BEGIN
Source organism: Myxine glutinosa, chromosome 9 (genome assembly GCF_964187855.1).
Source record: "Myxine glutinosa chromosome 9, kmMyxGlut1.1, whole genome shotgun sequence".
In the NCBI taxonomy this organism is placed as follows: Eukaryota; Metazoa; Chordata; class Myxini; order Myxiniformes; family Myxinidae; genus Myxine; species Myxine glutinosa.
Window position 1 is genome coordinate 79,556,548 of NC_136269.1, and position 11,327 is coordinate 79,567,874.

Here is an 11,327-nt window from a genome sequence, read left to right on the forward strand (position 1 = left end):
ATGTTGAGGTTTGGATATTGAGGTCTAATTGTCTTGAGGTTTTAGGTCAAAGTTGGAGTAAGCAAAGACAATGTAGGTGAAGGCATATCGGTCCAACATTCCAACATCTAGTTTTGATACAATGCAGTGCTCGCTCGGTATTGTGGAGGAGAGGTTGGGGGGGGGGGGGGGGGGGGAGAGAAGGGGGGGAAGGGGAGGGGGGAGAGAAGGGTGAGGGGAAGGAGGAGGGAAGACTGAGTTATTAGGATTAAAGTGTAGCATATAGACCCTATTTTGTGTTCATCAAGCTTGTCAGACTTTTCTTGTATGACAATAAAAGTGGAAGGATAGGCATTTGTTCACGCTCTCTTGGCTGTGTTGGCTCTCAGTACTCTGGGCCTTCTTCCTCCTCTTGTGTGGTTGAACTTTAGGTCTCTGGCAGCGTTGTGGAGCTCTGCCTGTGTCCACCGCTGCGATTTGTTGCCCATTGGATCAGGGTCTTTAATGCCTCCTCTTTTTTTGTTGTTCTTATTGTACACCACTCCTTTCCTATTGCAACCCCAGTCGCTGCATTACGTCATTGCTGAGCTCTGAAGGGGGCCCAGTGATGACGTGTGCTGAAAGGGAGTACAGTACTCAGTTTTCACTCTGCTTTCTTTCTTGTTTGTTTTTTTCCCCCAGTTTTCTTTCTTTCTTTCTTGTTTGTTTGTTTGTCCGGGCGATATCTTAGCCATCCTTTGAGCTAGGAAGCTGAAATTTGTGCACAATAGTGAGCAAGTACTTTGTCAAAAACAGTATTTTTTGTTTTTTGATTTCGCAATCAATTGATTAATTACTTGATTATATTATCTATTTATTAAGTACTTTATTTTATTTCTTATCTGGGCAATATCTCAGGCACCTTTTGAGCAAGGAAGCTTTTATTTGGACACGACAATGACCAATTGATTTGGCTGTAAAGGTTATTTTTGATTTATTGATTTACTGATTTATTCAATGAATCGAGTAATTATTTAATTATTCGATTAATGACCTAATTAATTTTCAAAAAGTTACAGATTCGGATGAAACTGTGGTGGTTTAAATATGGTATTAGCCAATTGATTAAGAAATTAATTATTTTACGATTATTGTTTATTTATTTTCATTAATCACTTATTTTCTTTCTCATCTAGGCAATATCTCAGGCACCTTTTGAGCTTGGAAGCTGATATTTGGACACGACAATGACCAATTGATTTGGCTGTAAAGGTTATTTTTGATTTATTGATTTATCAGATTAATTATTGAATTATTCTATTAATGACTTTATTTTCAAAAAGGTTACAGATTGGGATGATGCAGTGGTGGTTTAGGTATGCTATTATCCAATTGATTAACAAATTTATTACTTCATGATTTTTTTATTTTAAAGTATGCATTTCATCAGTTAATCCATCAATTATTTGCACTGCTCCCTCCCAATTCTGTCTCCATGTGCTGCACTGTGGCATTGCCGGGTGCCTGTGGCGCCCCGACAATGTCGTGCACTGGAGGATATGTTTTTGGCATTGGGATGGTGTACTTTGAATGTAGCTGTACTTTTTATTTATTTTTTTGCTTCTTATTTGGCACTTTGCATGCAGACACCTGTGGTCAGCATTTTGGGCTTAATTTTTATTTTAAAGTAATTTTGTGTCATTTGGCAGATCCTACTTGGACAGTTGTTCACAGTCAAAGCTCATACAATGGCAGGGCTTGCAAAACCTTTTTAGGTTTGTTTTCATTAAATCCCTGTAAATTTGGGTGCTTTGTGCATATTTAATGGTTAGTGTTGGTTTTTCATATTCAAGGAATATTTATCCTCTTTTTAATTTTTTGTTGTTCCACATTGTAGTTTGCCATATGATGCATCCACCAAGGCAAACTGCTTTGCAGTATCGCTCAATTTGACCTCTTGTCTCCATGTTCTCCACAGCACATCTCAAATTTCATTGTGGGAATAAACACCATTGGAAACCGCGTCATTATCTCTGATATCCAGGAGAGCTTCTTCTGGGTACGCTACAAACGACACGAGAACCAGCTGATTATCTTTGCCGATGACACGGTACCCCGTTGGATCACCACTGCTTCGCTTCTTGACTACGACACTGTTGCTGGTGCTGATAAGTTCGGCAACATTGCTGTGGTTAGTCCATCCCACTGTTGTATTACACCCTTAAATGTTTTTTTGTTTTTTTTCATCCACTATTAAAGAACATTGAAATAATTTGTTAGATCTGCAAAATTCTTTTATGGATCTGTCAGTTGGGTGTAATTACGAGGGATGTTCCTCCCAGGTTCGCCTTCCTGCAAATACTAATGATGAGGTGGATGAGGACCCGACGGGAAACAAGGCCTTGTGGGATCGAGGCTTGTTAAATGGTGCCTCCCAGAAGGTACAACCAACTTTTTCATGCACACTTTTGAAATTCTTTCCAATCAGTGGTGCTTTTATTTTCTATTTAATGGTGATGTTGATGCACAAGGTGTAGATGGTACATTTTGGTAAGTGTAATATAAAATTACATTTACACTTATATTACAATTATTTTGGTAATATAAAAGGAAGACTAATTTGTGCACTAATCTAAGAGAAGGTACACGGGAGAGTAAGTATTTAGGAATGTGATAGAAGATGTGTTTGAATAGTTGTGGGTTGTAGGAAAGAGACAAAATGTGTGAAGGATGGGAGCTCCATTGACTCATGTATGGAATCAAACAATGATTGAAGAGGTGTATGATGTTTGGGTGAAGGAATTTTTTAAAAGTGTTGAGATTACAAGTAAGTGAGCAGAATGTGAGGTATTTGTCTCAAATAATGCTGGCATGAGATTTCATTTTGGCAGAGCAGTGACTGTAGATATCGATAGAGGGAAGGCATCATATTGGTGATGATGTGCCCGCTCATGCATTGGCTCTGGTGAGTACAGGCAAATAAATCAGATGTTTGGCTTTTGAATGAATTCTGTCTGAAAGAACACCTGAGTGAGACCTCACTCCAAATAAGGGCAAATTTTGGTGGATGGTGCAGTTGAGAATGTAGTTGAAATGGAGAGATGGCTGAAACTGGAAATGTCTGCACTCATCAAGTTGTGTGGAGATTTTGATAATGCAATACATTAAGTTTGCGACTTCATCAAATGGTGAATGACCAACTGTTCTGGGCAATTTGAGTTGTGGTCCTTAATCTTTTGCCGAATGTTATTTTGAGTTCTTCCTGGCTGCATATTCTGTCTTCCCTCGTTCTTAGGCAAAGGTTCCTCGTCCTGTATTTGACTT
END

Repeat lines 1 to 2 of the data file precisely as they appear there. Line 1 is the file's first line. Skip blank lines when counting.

Source organism: Myxine glutinosa, chromosome 9 (genome assembly GCF_964187855.1).
Source record: "Myxine glutinosa chromosome 9, kmMyxGlut1.1, whole genome shotgun sequence".